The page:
According to the Centers for Disease Control and Prevention (CDC), each year, one out of three seniors falls. And once you’ve fallen, you have an increased risk of falling again.
Here are five home safety tips for seniors to help you reduce your risk and help you keep safe so you can live life to the fullest every day.
1. Do a Prescription Medication Review with Your Doctor
Some medicines can you make you feel drowsy, which increases your risk for a fall. Other medicines like diuretics (“water pills”) and laxatives may cause a sudden need to use the toilet. It’s essential that you take these types of medications at times of the day that reduce risk of danger.
Medications that may cause you to urinate or move your bowels should usually be taken early in the day, so you’re not waking up in the middle of the night with urgency to get to the bathroom. Medicines that cause drowsiness are safer taken in the evening or at night.
Always make sure to speak with your doctor or pharmacist not only about how medications impact your health, but also how they may affect your overall safety.
2. Wear Solid Footwear in the Home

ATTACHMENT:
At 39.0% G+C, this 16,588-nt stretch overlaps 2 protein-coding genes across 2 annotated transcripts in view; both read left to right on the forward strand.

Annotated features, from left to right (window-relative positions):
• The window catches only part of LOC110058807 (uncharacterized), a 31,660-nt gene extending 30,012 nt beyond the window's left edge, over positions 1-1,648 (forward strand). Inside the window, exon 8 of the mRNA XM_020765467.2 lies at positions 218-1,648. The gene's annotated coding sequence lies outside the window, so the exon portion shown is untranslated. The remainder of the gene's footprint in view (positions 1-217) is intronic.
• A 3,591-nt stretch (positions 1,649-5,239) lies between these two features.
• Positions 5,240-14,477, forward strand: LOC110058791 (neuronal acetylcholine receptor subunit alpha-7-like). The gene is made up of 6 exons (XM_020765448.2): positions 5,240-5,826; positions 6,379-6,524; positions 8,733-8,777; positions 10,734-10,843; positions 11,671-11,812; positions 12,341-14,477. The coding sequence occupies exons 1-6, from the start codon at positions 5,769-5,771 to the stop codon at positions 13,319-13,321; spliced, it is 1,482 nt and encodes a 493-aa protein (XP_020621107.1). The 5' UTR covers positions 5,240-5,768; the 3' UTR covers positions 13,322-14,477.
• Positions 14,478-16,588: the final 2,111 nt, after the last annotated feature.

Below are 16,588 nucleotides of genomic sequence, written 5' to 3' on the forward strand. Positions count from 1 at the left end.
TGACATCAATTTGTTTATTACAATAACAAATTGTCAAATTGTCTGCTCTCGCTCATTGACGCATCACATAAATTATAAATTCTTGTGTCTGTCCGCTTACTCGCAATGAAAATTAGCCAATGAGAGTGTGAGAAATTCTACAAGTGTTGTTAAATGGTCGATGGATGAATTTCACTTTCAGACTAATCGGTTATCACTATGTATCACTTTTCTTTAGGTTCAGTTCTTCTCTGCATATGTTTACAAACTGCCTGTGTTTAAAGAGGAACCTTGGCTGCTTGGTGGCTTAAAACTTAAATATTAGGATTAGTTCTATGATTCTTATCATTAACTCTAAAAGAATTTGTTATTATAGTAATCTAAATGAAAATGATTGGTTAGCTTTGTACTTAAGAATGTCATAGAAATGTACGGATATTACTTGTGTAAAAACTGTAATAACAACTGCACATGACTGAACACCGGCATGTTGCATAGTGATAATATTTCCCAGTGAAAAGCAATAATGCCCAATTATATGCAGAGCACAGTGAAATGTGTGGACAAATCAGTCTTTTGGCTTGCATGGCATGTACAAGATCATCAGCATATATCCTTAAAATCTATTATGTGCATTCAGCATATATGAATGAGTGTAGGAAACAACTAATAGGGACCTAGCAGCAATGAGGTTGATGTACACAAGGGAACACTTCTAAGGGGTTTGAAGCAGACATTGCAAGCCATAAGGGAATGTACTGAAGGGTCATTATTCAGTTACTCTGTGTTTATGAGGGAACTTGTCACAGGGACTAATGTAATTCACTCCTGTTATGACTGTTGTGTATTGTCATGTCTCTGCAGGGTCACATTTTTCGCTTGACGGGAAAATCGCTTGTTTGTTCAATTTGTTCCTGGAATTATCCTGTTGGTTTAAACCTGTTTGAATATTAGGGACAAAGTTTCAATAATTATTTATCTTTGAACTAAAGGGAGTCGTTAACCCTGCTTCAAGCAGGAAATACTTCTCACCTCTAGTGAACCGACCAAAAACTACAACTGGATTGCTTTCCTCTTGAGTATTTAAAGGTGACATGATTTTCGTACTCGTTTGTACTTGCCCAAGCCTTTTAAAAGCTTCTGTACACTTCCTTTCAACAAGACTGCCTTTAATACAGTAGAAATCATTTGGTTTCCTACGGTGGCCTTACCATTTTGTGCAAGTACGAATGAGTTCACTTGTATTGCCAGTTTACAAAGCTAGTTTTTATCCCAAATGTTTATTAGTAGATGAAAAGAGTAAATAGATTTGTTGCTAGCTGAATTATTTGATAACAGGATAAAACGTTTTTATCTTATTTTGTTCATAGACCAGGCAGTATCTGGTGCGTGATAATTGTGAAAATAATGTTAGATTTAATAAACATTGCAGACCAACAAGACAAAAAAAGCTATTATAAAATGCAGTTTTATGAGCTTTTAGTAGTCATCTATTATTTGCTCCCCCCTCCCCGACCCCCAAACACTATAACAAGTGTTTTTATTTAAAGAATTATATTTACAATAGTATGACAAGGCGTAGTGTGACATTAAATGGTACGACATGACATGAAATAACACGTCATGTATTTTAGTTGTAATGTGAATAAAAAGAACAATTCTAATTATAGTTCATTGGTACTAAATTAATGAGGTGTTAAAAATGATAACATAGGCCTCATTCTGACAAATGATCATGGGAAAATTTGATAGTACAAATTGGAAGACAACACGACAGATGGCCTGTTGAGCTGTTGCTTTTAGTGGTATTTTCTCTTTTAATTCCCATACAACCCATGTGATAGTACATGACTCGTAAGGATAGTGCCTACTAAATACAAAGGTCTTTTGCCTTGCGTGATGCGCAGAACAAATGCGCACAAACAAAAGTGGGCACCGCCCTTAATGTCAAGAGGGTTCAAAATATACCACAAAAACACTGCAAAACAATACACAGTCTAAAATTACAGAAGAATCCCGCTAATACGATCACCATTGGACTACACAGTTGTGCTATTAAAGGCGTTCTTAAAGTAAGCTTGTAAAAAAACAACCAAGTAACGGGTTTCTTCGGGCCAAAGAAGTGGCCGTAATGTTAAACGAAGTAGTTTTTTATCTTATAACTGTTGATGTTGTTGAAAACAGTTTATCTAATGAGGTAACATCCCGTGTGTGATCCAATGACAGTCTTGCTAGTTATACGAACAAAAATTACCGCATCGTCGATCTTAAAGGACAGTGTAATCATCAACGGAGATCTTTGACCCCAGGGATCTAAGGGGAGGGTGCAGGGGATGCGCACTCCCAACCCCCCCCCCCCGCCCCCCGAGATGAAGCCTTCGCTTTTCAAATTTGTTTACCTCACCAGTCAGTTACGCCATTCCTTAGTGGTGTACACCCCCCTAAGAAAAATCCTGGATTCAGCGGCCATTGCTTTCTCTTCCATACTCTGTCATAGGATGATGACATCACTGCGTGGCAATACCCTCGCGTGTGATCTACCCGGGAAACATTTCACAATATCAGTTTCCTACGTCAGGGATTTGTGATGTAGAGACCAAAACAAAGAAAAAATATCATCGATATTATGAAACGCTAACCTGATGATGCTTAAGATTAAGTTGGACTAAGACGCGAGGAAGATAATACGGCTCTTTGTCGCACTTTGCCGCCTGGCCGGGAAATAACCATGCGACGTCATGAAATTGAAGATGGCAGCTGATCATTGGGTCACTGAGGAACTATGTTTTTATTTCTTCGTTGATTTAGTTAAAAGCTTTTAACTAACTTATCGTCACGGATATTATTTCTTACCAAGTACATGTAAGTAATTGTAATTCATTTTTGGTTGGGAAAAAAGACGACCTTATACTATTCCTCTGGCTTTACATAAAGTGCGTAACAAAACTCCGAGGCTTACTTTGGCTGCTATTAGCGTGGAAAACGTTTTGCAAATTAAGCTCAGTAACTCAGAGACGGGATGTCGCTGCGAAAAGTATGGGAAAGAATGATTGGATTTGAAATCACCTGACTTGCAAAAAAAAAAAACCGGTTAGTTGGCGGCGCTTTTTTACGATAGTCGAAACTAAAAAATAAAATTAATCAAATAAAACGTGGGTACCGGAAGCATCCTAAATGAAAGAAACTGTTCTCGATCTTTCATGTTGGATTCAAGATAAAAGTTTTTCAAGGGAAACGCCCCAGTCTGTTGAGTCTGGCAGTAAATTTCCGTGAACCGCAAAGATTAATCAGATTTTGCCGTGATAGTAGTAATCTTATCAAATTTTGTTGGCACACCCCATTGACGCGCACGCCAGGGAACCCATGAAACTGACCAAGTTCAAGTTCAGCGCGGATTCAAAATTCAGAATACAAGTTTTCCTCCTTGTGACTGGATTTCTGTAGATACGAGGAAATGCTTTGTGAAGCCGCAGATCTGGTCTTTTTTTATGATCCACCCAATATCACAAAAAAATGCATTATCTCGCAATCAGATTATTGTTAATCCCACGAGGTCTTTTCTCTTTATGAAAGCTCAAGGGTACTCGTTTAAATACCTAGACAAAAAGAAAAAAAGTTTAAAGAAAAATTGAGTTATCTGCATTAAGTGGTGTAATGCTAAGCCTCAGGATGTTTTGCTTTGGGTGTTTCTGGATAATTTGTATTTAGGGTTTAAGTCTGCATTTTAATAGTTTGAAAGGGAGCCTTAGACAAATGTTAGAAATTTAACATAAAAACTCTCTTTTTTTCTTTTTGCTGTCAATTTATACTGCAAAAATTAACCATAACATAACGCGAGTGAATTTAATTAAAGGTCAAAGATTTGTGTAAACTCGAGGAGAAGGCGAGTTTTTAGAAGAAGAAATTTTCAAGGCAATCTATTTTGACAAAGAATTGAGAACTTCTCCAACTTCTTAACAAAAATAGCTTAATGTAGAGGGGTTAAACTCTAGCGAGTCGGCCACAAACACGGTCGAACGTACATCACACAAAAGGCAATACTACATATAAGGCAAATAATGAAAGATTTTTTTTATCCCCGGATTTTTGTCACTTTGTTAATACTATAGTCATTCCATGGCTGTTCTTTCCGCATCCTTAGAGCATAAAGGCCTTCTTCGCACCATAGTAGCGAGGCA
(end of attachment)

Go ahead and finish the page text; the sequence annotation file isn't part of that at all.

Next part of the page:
It can be tempting to walk around barefoot or in socks, but doing so can add to your fall risk. If you stub your toe or bang your foot hard enough on a piece of furniture or doorway, or if you step on something, you could fall off balance.
If you don’t like wearing shoes around your home, consider buying a pair of high-quality slippers with strong rubber treads.
3. Eliminate Unnecessary Clutter
It may seem harmless to leave your slippers by the door, a pile of books to be read by your chair, or a trash can by the side of your bed, but in the middle of the night or when you’re in a hurry, these things can trip you up. To reduce this risk, ensure that anything kept on the floor is not in a main travel path.
4. Fasten Down Rugs and Carpets
While decorative rugs can be attractive and add a pop of color to a room, they’re also a fall risk. Removal of these rugs can eliminate this risk. If you must keep them, be sure to fasten them with carpet tape and use a non-slip pad underneath.
5. Use Adequate Lighting
Stumbling around in the dark can cause tripping on a forgotten object, or slipping or running into furniture. Low light can create shadows that can hide objects, too. Ensure that the room you’re using is always well lit — especially stairs and hallways.
If you must get up in the middle of the night to use the bathroom, it can be tempting to leave the lights off, so as not to totally wake up or disturb someone else. In this case, it may make sense to install automatic lights that will turn on as you move through your living space.
While there’s no way to prevent all accidents, you can work to minimize your risk as much as possible. These tips can help keep your living space safe and stress-free.
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